Field Report: Telos Systems Series 2101

The Telos 2101 is an on-air telephone system that uses ISDN PRI (Primary Rate Interface) lines instead of traditional POTS (plain old telephone service) lines. The system can access one to four PRI circuits for a maximum of 92 callers. ISDN PRI is related to the more commonly known ISDN BRI (Basic Rate Interface), but has a higher capacity. A BRI has two bearer (B) channels capable of carrying 64kb/s and one data (D) channel, capable of carrying 16kb/s. A BRI is sometimes called a 2B+D service. A PRI circuit contains 23 bearer channels and one data channel.

By using a PRI instead of discrete POTS lines, the last link from the telephone company Central Office to the studios stay digital, which improves audio performance. In many cases, a single PRI is cheaper than 23 POTS lines.

The system consists of three key pieces of hardware: the 2101 hub, the studio I/O (SIO) hybrid and the Desktop Director. To interface with the PRI, an installation also needs an ISDN PRI CSU and a 10/100 Ethernet switch.

The 2101 is designed for use in a facility with multiple radio stations that wants the flexibility of adding and subtracting on-air phone lines on a show-to-show or even minute-by-minute basis.

Into service

The 2101 hardware is installed in an area common to all the studios, or at least accessible via CAT-5 cabling to the studios. In our installation, we installed the 2101 hub and SIO hybrids in the engineering technical operations center (TOC). This simplified installation, but it also allows us to maintain the system without interruption to the on-air studio. This location has added benefit for us because the console/router input and output frames are also located in the engineering TOC.

Performance at a glance
Up to 32 studios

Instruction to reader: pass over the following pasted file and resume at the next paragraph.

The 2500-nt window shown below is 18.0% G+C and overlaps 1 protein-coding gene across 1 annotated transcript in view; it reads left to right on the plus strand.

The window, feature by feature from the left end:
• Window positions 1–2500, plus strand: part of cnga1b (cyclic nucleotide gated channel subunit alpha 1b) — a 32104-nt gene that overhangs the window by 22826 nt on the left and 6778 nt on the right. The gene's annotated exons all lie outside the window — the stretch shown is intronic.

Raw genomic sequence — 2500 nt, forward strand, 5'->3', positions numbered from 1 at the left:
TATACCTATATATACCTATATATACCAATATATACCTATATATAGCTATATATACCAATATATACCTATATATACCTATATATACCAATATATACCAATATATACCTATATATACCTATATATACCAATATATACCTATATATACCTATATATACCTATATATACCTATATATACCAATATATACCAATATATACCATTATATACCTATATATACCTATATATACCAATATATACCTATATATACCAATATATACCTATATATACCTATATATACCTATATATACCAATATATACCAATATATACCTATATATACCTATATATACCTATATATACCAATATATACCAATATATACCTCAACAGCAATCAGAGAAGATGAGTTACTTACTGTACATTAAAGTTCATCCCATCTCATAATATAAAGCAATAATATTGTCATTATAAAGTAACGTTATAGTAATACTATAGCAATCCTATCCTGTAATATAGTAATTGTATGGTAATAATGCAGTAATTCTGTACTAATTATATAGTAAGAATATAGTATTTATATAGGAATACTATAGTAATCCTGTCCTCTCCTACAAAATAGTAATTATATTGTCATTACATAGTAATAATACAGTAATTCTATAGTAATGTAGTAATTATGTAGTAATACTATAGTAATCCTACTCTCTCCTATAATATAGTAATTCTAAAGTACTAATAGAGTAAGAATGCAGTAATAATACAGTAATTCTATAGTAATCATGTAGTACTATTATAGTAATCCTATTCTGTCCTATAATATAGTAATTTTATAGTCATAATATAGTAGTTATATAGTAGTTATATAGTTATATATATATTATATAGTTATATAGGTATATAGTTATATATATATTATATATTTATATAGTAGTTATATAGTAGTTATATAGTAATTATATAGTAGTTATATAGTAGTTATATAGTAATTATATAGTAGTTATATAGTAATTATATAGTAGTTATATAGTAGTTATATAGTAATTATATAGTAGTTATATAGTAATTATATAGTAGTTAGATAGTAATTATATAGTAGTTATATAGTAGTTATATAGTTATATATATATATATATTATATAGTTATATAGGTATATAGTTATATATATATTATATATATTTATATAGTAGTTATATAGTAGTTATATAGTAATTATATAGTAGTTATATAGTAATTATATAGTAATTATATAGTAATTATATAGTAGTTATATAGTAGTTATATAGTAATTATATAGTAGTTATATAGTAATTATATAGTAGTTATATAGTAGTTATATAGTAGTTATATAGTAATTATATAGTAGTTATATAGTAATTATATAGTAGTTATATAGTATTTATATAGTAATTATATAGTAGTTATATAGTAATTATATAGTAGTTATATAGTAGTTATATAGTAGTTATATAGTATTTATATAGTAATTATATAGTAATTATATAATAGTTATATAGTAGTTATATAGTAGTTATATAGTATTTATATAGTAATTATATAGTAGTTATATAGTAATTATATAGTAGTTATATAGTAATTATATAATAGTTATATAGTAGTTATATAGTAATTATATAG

As many as 92 telephone callers
Up to 24 lines in a single studio
Uses ISDN PRI connectivity
Remotely programmable

The ISDN PRI lines from the telephone company first connect to a CSU, which then is plugged into the 2101 hub. The output ports of the 2101 connect to each of the SIO hybrids with CAT-5 jumpers. These jumpers carry the actual telephone line audio. The 2101 hub and the SIO hybrids have Ethernet cards that connect to the ports of an Ethernet switch. The Ethernet data on the switch carries all of the control information to and from the hub and SIO. It also gives access to the 2101 for programming and call-screening software. One or more Desktop Directors are installed, which connect to the SIO. Users familiar with the Telos Two√ó12 system will notice that the SIO has a similar look and feel. Each SIO and the 2101 hub is assigned a unique IP address for programming from a PC.

Programming the 2101 is where the user realizes the power of the system, because he can create a different profile (called shows) for each station and daypart. When adding shows, the user has the ability to have the same number appear on multiple studio hybrids, if he needs a common line in several locations. The system can be programmed to create a virtual rollover sequence if needed. Settings can be recalled easily. For example, if a contest is being held, the lead contest line can appear 12 times on the desktop director. Once the contest is over, the operator can change the show (profile) by selecting a new one from the desktop director.